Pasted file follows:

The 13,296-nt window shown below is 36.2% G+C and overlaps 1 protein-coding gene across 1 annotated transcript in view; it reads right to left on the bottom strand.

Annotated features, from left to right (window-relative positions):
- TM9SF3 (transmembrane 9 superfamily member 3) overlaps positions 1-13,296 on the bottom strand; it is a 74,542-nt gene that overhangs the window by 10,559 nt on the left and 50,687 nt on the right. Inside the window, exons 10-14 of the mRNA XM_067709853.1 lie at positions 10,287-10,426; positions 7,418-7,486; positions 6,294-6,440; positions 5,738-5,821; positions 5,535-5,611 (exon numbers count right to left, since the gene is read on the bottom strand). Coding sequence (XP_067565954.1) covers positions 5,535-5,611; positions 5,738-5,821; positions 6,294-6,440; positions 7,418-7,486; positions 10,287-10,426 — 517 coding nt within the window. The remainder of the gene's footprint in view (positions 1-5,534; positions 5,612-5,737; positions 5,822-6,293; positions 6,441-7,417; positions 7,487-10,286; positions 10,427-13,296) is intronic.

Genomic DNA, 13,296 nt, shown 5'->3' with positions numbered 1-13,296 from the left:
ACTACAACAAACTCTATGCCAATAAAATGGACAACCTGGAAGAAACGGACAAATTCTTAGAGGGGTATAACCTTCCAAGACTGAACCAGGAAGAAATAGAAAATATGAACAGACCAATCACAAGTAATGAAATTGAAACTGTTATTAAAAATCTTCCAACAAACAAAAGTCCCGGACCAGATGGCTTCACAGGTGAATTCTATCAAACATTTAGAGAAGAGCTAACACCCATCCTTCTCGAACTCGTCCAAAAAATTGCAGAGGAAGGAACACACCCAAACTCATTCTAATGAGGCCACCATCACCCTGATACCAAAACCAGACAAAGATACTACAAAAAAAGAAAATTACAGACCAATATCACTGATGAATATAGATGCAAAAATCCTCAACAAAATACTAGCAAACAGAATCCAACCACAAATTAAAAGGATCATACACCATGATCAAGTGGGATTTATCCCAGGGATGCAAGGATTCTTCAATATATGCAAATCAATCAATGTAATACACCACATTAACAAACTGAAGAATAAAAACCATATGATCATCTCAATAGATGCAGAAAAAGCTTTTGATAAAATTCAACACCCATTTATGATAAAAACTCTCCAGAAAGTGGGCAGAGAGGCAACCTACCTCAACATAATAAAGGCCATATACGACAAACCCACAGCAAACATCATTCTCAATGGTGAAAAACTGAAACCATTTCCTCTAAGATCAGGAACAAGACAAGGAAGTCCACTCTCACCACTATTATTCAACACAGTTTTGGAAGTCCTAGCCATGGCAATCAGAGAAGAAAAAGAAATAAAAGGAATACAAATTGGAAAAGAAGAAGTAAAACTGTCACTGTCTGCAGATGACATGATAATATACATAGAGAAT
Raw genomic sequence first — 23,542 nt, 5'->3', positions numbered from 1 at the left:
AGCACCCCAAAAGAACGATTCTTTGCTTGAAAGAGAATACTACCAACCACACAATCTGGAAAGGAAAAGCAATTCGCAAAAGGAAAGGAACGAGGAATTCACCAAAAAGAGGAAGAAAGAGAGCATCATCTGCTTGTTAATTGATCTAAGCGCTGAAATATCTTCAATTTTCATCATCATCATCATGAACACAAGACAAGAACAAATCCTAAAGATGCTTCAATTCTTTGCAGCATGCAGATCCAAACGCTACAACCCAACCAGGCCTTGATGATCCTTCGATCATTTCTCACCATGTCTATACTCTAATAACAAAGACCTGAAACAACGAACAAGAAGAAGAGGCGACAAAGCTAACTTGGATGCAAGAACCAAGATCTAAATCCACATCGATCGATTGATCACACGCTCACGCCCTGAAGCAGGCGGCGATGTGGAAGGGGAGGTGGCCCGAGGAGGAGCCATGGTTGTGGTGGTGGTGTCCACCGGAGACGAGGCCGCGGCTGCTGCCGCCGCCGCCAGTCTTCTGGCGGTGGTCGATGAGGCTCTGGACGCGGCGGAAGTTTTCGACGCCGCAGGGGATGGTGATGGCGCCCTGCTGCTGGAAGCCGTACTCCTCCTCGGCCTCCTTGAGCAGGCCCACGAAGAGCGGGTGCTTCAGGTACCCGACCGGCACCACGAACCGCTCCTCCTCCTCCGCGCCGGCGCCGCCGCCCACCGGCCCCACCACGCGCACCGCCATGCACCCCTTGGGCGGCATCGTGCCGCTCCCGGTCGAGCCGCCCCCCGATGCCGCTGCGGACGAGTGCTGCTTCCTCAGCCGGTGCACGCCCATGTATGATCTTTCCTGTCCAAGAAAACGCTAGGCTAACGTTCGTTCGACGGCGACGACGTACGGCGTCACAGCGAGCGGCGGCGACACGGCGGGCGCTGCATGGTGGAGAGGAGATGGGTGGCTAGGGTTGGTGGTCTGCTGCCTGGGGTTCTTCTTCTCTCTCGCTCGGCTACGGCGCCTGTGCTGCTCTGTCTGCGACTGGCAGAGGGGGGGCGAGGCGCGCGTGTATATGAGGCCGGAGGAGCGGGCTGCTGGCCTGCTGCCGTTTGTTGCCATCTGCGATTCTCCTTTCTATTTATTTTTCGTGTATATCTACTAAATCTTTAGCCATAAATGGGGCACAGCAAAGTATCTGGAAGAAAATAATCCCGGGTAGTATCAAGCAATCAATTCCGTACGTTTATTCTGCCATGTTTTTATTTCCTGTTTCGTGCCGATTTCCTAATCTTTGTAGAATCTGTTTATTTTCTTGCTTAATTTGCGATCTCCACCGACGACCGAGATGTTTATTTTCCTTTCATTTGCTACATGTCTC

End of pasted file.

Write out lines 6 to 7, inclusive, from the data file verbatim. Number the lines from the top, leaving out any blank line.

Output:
Raw genomic sequence first — 23,542 nt, 5'->3', positions numbered from 1 at the left:
AGCACCCCAAAAGAACGATTCTTTGCTTGAAAGAGAATACTACCAACCACACAATCTGGAAAGGAAAAGCAATTCGCAAAAGGAAAGGAACGAGGAATTCACCAAAAAGAGGAAGAAAGAGAGCATCATCTGCTTGTTAATTGATCTAAGCGCTGAAATATCTTCAATTTTCATCATCATCATCATGAACACAAGACAAGAACAAATCCTAAAGATGCTTCAATTCTTTGCAGCATGCAGATCCAAACGCTACAACCCAACCAGGCCTTGATGATCCTTCGATCATTTCTCACCATGTCTATACTCTAATAACAAAGACCTGAAACAACGAACAAGAAGAAGAGGCGACAAAGCTAACTTGGATGCAAGAACCAAGATCTAAATCCACATCGATCGATTGATCACACGCTCACGCCCTGAAGCAGGCGGCGATGTGGAAGGGGAGGTGGCCCGAGGAGGAGCCATGGTTGTGGTGGTGGTGTCCACCGGAGACGAGGCCGCGGCTGCTGCCGCCGCCGCCAGTCTTCTGGCGGTGGTCGATGAGGCTCTGGACGCGGCGGAAGTTTTCGACGCCGCAGGGGATGGTGATGGCGCCCTGCTGCTGGAAGCCGTACTCCTCCTCGGCCTCCTTGAGCAGGCCCACGAAGAGCGGGTGCTTCAGGTACCCGACCGGCACCACGAACCGCTCCTCCTCCTCCGCGCCGGCGCCGCCGCCCACCGGCCCCACCACGCGCACCGCCATGCACCCCTTGGGCGGCATCGTGCCGCTCCCGGTCGAGCCGCCCCCCGATGCCGCTGCGGACGAGTGCTGCTTCCTCAGCCGGTGCACGCCCATGTATGATCTTTCCTGTCCAAGAAAACGCTAGGCTAACGTTCGTTCGACGGCGACGACGTACGGCGTCACAGCGAGCGGCGGCGACACGGCGGGCGCTGCATGGTGGAGAGGAGATGGGTGGCTAGGGTTGGTGGTCTGCTGCCTGGGGTTCTTCTTCTCTCTCGCTCGGCTACGGCGCCTGTGCTGCTCTGTCTGCGACTGGCAGAGGGGGGGCGAGGCGCGCGTGTATATGAGGCCGGAGGAGCGGGCTGCTGGCCTGCTGCCGTTTGTTGCCATCTGCGATTCTCCTTTCTATTTATTTTTCGTGTATATCTACTAAATCTTTAGCCATAAATGGGGCACAGCAAAGTATCTGGAAGAAAATAATCCCGGGTAGTATCAAGCAATCAATTCCGTACGTTTATTCTGCCATGTTTTTATTTCCTGTTTCGTGCCGATTTCCTAATCTTTGTAGAATCTGTTTATTTTCTTGCTTAATTTGCGATCTCCACCGACGACCGAGATGTTTATTTTCCTTTCATTTGCTACATGTCTC